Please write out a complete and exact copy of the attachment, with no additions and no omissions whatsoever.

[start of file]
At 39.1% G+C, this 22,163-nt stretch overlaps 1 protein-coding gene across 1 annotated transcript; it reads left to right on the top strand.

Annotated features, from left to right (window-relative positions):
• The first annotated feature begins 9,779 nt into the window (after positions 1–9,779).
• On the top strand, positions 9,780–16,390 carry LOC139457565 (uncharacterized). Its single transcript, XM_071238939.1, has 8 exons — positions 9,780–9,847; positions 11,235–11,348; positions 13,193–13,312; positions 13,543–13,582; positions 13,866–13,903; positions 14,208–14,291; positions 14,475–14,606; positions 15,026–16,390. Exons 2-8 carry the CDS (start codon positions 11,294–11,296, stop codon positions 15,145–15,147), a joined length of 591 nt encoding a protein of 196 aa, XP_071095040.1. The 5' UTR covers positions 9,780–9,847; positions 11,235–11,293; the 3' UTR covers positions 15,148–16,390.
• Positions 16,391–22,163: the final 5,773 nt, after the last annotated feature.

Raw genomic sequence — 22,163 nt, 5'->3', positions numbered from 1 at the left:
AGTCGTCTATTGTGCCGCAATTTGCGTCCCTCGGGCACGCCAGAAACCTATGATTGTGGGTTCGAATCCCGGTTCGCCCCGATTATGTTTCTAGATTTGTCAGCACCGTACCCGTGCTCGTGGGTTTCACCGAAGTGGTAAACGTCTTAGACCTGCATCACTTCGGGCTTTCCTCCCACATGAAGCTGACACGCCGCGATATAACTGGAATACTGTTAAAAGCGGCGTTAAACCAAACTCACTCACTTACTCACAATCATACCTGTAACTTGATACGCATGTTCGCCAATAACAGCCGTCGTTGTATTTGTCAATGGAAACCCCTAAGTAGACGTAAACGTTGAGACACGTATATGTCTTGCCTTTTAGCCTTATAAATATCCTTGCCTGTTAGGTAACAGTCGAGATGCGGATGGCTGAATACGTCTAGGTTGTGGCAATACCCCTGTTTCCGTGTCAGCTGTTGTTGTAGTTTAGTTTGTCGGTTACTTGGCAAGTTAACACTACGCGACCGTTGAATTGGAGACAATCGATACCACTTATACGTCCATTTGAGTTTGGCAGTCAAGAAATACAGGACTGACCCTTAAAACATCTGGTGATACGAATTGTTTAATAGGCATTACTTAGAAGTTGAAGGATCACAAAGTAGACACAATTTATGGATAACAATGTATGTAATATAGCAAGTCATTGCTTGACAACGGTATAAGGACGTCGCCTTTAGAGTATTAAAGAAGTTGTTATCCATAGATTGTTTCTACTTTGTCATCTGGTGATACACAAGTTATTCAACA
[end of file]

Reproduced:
At 39.1% G+C, this 22,163-nt stretch overlaps 1 protein-coding gene across 1 annotated transcript; it reads left to right on the top strand.

Annotated features, from left to right (window-relative positions):
• The first annotated feature begins 9,779 nt into the window (after positions 1–9,779).
• On the top strand, positions 9,780–16,390 carry LOC139457565 (uncharacterized). Its single transcript, XM_071238939.1, has 8 exons — positions 9,780–9,847; positions 11,235–11,348; positions 13,193–13,312; positions 13,543–13,582; positions 13,866–13,903; positions 14,208–14,291; positions 14,475–14,606; positions 15,026–16,390. Exons 2-8 carry the CDS (start codon positions 11,294–11,296, stop codon positions 15,145–15,147), a joined length of 591 nt encoding a protein of 196 aa, XP_071095040.1. The 5' UTR covers positions 9,780–9,847; positions 11,235–11,293; the 3' UTR covers positions 15,148–16,390.
• Positions 16,391–22,163: the final 5,773 nt, after the last annotated feature.

Raw genomic sequence — 22,163 nt, 5'->3', positions numbered from 1 at the left:
AGTCGTCTATTGTGCCGCAATTTGCGTCCCTCGGGCACGCCAGAAACCTATGATTGTGGGTTCGAATCCCGGTTCGCCCCGATTATGTTTCTAGATTTGTCAGCACCGTACCCGTGCTCGTGGGTTTCACCGAAGTGGTAAACGTCTTAGACCTGCATCACTTCGGGCTTTCCTCCCACATGAAGCTGACACGCCGCGATATAACTGGAATACTGTTAAAAGCGGCGTTAAACCAAACTCACTCACTTACTCACAATCATACCTGTAACTTGATACGCATGTTCGCCAATAACAGCCGTCGTTGTATTTGTCAATGGAAACCCCTAAGTAGACGTAAACGTTGAGACACGTATATGTCTTGCCTTTTAGCCTTATAAATATCCTTGCCTGTTAGGTAACAGTCGAGATGCGGATGGCTGAATACGTCTAGGTTGTGGCAATACCCCTGTTTCCGTGTCAGCTGTTGTTGTAGTTTAGTTTGTCGGTTACTTGGCAAGTTAACACTACGCGACCGTTGAATTGGAGACAATCGATACCACTTATACGTCCATTTGAGTTTGGCAGTCAAGAAATACAGGACTGACCCTTAAAACATCTGGTGATACGAATTGTTTAATAGGCATTACTTAGAAGTTGAAGGATCACAAAGTAGACACAATTTATGGATAACAATGTATGTAATATAGCAAGTCATTGCTTGACAACGGTATAAGGACGTCGCCTTTAGAGTATTAAAGAAGTTGTTATCCATAGATTGTTTCTACTTTGTCATCTGGTGATACACAAGTTATTCAACA